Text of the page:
Automobile tires come in all shapes and sizes and in all manner of tread patterns and features. Like shoes, you choose the pair you need to match your activity. Playing soccer on grass calls for cleats to dig in and take hold. Hiking in the woods means wearing footwear with a sole that provides grip on slippery surfaces such as gravel or snow. Enjoying a typical day at work and then a night on the town means a sole that can handle a variety of surfaces and situations — all-around versatility. It’s the same for tires. Some vehicles are meant for different types of roads and their tires need to be suited for whatever those may include. Generally, tires for the highway are different from tires for the trail and fall into these three categories: highway tires, all-terrain tires and mud terrain tires.
Highway tires, by most measures, are the typical tires you’ll find on most vehicles. Meant for normal road travel — highways, city roads, some unpaved roads — highway tires are comparable to all-season tires since they contribute to a vehicle’s safe functioning on dry or wet roads. They provide a comfortable, capable ride in virtually any weather or conditions while maximizing fuel efficiency. They’re the everyday shoes you wear for a variety of activities and conditions — versatile and comfortable.
If your vehicle travels both on-road and off-road — on looser or more slippery surfaces such as dirt roads or gravel or grass — it may benefit from being equipped with all-terrain tires. All-terrain tires feature treads that are more aggressive than highway or all-season tires, providing greater grip during off-road travel. All-terrain tires may also improve grip in inclement weather. Generally, they’re fine for travel on road but may not have the increased efficiency or reduced noise levels of a highway tire. All-terrain tires are the hiking boots you wear for a trek in the woods.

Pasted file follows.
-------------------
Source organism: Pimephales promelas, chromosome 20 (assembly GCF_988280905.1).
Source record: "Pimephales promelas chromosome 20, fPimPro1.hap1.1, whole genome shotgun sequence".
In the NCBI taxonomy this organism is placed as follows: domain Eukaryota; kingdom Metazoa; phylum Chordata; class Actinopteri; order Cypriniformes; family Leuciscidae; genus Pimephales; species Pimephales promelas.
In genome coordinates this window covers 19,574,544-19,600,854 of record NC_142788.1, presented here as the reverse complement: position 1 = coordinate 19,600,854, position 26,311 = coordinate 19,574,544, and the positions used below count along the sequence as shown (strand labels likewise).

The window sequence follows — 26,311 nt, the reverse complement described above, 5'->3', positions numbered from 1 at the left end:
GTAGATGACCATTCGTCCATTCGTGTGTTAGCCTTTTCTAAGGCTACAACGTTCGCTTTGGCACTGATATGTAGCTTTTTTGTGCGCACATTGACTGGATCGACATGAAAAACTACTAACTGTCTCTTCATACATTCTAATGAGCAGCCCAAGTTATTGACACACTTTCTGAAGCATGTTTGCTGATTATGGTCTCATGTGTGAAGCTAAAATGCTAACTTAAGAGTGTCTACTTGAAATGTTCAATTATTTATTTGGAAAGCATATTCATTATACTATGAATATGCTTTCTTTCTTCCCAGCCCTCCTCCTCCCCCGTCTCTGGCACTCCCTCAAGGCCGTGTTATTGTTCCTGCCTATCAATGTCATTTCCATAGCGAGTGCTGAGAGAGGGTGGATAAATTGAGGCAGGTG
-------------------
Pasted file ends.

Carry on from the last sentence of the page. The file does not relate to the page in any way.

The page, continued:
For drivers intending to take vehicles not only off road but also into difficult terrains such as deep mud, mud-terrain tires offer an aggressive tread to help move a vehicle though. Often referred to as chunky, the tread of a mud-terrain tire is designed to create traction by digging deep into terrain and being able to fling off anything trapped in tread as it rotates. Mud-terrain tires also feature thicker sidewalls to ward off punctures from rocks or other off road hazards. Compared to all-terrain tires or highway tires, mud terrain tires may be even less efficient and more noisy. They’re the soccer cleats — meant to dig into the turf to provide maximum grip.
Watch: Let’s Talk Tire Replacement